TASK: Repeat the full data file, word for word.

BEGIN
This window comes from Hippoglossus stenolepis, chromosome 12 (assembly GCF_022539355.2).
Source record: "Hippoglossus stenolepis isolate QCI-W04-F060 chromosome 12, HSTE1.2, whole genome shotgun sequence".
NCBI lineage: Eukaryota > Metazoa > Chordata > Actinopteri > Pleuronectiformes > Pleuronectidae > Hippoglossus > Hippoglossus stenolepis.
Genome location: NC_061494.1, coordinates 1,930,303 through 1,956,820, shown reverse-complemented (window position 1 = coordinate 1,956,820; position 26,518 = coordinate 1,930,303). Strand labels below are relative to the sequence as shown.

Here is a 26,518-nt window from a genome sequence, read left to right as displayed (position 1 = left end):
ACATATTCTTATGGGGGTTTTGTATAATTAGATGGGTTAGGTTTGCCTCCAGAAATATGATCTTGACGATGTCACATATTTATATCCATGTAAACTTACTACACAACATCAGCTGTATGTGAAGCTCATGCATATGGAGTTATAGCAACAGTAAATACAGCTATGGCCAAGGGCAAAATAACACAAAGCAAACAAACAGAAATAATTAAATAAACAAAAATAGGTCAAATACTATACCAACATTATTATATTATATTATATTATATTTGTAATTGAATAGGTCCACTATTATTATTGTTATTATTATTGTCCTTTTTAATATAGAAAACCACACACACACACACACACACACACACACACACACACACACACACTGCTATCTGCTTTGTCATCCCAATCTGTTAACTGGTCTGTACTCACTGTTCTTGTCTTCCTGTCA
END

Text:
This window comes from Hippoglossus stenolepis, chromosome 12 (assembly GCF_022539355.2).
Source record: "Hippoglossus stenolepis isolate QCI-W04-F060 chromosome 12, HSTE1.2, whole genome shotgun sequence".
NCBI lineage: Eukaryota > Metazoa > Chordata > Actinopteri > Pleuronectiformes > Pleuronectidae > Hippoglossus > Hippoglossus stenolepis.
Genome location: NC_061494.1, coordinates 1,930,303 through 1,956,820, shown reverse-complemented (window position 1 = coordinate 1,956,820; position 26,518 = coordinate 1,930,303). Strand labels below are relative to the sequence as shown.

Here is a 26,518-nt window from a genome sequence, read left to right as displayed (position 1 = left end):
ACATATTCTTATGGGGGTTTTGTATAATTAGATGGGTTAGGTTTGCCTCCAGAAATATGATCTTGACGATGTCACATATTTATATCCATGTAAACTTACTACACAACATCAGCTGTATGTGAAGCTCATGCATATGGAGTTATAGCAACAGTAAATACAGCTATGGCCAAGGGCAAAATAACACAAAGCAAACAAACAGAAATAATTAAATAAACAAAAATAGGTCAAATACTATACCAACATTATTATATTATATTATATTATATTTGTAATTGAATAGGTCCACTATTATTATTGTTATTATTATTGTCCTTTTTAATATAGAAAACCACACACACACACACACACACACACACACACACACACACACACACTGCTATCTGCTTTGTCATCCCAATCTGTTAACTGGTCTGTACTCACTGTTCTTGTCTTCCTGTCA